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Bathroom wiring without ground and metal junction boxes. How safe?

Bathroom wiring without ground and metal junction boxes. How safe?

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  #1  
Old 03-26-16, 04:05 PM
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Bathroom wiring without ground and metal junction boxes. How safe?

I'm in the middle of bathroom remodel for a customer. The house is build in 1954 and wiring in the bathroom is old BX cable without bonding wire and all junction boxes are metal.
I am to install 2 wall lights and a bathroom fan/light combo.

I checked if junction boxes are grounded, but they are not. Measured 6 Mohms between neutral and the junction box. I know that metal sheathing of the cable without bonding wire cannot be used and ground conductor, but using metal junction box through out the circuit will naturally ground junction boxes. However, it appears someone rewired something wrong or metal sheathing have corroded or oxidized and caused break in ground (that is why bonding wire is required I guess. ).

A previous electrician (or handyman?) installed recessed lights and a GFCI outlet but did not connect ground wire to anything. Just left it in the junction box. Funny how they connected a bare copper wire on GFCI and just left it in the junction box. Both light and GFCI outlets are on the same circuit, but lights are not GFCI protected.

All new wiring I pulled are wired with NM-B and bonded ground wire to the metal junction box.

My worry is that if wire insulation fails (very likely to happen since wires are old) or something fails in the light or fan, all metal junction boxes and metal sheathing may become hot.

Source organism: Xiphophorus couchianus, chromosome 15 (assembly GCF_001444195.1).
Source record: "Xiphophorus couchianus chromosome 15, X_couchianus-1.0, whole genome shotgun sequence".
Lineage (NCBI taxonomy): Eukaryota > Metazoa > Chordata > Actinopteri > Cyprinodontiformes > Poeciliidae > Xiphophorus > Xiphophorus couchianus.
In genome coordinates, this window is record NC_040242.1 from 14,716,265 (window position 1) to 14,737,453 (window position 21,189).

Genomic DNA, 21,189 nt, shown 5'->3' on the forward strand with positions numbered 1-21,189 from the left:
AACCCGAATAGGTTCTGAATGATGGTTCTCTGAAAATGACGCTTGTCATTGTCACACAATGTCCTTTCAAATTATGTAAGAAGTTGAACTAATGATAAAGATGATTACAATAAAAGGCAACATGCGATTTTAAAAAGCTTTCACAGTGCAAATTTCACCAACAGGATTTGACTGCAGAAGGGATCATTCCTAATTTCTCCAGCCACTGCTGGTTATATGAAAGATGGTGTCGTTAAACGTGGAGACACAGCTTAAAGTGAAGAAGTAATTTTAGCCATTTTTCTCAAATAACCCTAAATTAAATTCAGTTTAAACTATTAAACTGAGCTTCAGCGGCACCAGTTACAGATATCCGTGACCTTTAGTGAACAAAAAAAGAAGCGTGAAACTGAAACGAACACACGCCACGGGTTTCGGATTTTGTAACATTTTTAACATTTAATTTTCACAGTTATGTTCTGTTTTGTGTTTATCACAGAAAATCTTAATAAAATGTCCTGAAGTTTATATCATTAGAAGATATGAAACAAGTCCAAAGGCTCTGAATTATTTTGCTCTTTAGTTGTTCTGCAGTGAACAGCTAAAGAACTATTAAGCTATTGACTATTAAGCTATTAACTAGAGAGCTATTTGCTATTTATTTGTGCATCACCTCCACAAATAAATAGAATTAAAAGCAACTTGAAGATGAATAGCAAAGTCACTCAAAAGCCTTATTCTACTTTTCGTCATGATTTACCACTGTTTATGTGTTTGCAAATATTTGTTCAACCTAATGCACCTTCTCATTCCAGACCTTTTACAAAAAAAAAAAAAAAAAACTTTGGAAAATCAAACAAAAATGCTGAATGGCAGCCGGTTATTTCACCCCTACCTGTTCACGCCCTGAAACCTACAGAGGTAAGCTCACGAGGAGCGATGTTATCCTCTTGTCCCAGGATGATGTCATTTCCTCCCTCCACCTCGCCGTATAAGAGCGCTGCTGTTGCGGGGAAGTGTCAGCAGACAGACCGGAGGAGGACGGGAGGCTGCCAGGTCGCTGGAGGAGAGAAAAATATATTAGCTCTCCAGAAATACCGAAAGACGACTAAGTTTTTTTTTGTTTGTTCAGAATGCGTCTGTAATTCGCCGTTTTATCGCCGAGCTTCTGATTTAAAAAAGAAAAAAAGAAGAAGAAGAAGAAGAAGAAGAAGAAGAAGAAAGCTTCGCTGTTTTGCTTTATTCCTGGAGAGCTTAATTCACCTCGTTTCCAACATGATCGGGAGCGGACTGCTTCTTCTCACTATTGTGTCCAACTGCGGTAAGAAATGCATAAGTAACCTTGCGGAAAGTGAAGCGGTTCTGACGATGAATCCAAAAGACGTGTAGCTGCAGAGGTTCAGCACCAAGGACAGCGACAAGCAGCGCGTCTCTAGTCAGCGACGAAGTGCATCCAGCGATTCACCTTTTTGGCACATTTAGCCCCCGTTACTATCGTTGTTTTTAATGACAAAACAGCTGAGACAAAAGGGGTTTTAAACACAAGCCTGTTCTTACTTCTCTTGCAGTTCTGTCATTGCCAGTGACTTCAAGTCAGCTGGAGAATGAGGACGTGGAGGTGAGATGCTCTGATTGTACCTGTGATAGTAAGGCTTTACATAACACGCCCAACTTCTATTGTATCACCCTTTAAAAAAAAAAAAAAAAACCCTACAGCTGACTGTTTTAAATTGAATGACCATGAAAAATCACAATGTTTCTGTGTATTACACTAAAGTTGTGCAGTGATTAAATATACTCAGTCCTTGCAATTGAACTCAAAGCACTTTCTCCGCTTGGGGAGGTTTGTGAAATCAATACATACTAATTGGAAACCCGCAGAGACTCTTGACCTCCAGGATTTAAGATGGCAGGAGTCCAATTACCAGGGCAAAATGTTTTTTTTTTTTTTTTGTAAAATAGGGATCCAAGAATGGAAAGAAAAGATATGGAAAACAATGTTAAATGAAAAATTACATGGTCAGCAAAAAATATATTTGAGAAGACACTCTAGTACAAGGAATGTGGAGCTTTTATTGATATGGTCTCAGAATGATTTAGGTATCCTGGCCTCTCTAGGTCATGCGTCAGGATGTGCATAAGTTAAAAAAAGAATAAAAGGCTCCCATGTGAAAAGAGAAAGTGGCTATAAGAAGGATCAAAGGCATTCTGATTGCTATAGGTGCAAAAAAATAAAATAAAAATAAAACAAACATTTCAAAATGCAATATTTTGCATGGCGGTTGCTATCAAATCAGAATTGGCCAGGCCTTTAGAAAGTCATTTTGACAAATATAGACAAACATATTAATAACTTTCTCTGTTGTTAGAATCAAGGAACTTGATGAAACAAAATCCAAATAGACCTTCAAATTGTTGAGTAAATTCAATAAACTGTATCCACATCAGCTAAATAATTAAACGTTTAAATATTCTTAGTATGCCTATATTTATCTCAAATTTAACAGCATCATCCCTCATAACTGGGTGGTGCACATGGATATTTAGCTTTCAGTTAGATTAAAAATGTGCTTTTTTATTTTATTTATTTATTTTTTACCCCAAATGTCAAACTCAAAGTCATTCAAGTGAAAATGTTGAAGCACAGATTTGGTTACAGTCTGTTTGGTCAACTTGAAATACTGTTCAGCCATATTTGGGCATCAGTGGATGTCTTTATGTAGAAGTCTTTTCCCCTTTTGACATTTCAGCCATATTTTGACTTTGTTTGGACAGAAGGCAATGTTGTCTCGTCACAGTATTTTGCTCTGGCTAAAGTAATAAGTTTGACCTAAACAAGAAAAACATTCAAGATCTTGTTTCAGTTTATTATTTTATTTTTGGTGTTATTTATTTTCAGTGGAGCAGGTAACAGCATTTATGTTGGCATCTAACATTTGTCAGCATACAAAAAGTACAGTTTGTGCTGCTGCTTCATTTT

Not too worried about the switches since I will be using plastic covers. But lights have large area of exposed metal and they are mounted pretty low (on the sides of medicine cabinet).

Is this situation still considered safe enough since it is old house?
Should I connect light circuit to load side of the GFCI outlet?
Because outlets for a bedroom next to the bathroom is taped from the switch junction box, they will be on GFCI as well if I do so.
 
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  #2  
Old 03-26-16, 04:26 PM
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If you pulled in new wiring with the NM-b the boxes should be properly grounded to the ground of the NM cable.

Insulation very rarely fails inside an older cable/conduit, most cases it is in junction boxes where people have over lamped light fixtures.

Code only requires GFCI protecting the receptacle(s) in the bathroom. Since there is no ground path in the old BX a GFCI would not trip if the cable jacket were to become energized unless some other path to ground was available.

If you have made modification to the existing wiring, and that wiring serves locations required by the 2014 NEC to be AFCI protected, an AFCI device/breaker is required. IE: If the lighting circuit serves other locations in the house like the bedroom you mentioned.
 
  #3  
Old 03-26-16, 05:00 PM
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If you pulled in new wiring with the NM-b the boxes should be properly grounded to the ground of the NM cable.
Yes. However, the boxes are not grounded, therefore ground is actually floating.

What I was wondering is should I GFCI protect lights as well since there is no ground. It would trip if someone touches housing that has become hot. Does NEC consider ungrounded light safe?

The job is in Montgomery County, MD. And I just checked which NEC they follow. They are still on 2008. So, I guess AFCI is not required. .
If if it did, I'm sure the home owner will not be willing to do that and probably fire me for finding issues. LOL
I already got yelled at for finding circuit not grounded.
 
  #4  
Old 03-26-16, 05:20 PM
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However, it appears someone rewired something wrong or metal sheathing have corroded or oxidized and caused break in ground (that is why bonding wire is required I guess. ).
You can lose ground even with the bonding wire. Most likely the clamp is loose at one of the previous boxes... or the armor slid out of the clamp.

The code dictates when GFI protection MUST be used. You can use GFI protection in any place you choose.
 
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